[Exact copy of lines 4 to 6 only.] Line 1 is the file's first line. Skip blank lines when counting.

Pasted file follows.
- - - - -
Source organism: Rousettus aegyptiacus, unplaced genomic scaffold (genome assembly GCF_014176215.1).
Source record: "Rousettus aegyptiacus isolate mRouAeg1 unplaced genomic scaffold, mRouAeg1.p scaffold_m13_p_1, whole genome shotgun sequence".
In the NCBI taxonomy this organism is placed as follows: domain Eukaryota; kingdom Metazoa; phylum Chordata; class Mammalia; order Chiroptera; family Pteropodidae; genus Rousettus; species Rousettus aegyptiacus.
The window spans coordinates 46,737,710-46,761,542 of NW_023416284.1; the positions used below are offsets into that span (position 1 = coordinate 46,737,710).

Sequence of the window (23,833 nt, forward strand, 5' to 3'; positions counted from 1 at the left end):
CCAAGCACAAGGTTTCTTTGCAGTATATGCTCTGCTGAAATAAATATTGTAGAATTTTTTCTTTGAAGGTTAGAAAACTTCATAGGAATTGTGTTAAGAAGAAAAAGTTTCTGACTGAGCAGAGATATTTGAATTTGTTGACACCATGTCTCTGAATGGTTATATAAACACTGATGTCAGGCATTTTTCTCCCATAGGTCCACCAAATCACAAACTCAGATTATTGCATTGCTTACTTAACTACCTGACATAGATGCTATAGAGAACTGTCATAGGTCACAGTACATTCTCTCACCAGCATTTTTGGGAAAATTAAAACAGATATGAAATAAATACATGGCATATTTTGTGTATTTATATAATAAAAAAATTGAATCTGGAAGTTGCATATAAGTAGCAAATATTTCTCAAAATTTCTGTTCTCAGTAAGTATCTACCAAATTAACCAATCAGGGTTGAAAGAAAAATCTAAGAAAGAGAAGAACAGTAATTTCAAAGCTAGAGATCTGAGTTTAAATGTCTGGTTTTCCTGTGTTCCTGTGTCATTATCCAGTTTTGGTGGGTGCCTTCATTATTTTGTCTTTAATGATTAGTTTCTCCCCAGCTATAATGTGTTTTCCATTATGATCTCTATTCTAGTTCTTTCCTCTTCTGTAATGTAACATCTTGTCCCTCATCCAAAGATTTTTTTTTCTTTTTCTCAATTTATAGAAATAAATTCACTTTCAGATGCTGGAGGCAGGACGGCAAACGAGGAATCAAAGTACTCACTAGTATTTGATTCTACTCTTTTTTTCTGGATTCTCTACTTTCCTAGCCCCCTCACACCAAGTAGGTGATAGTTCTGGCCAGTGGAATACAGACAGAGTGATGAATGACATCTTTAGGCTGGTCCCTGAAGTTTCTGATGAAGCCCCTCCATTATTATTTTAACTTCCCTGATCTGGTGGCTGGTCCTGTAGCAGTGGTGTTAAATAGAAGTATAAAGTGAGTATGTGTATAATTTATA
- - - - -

The window spans coordinates 46,737,710-46,761,542 of NW_023416284.1; the positions used below are offsets into that span (position 1 = coordinate 46,737,710).

Sequence of the window (23,833 nt, forward strand, 5' to 3'; positions counted from 1 at the left end):
CCAAGCACAAGGTTTCTTTGCAGTATATGCTCTGCTGAAATAAATATTGTAGAATTTTTTCTTTGAAGGTTAGAAAACTTCATAGGAATTGTGTTAAGAAGAAAAAGTTTCTGACTGAGCAGAGATATTTGAATTTGTTGACACCATGTCTCTGAATGGTTATATAAACACTGATGTCAGGCATTTTTCTCCCATAGGTCCACCAAATCACAAACTCAGATTATTGCATTGCTTACTTAACTACCTGACATAGATGCTATAGAGAACTGTCATAGGTCACAGTACATTCTCTCACCAGCATTTTTGGGAAAATTAAAACAGATATGAAATAAATACATGGCATATTTTGTGTATTTATATAATAAAAAAATTGAATCTGGAAGTTGCATATAAGTAGCAAATATTTCTCAAAATTTCTGTTCTCAGTAAGTATCTACCAAATTAACCAATCAGGGTTGAAAGAAAAATCTAAGAAAGAGAAGAACAGTAATTTCAAAGCTAGAGATCTGAGTTTAAATGTCTGGTTTTCCTGTGTTCCTGTGTCATTATCCAGTTTTGGTGGGTGCCTTCATTATTTTGTCTTTAATGATTAGTTTCTCCCCAGCTATAATGTGTTTTCCATTATGATCTCTATTCTAGTTCTTTCCTCTTCTGTAATGTAACATCTTGTCCCTCATCCAAAGATTTTTTTTTCTTTTTCTCAATTTATAGAAATAAATTCACTTTCAGATGCTGGAGGCAGGACGGCAAACGAGGAATCAAAGTACTCACTAGTATTTGATTCTACTCTTTTTTTCTGGATTCTCTACTTTCCTAGCCCCCTCACACCAAGTAGGTGATAGTTCTGGCCAGTGGAATACAGACAGAGTGATGAATGACATCTTTAGGCTGGTCCCTGAAGTTTCTGATGAAGCCCCTCCATTATTATTTTAACTTCCCTGATCTGGTGGCTGGTCCTGTAGCAGTGGTGTTAAATAGAAGTATAAAGTGAGTATGTGTATAATTTATA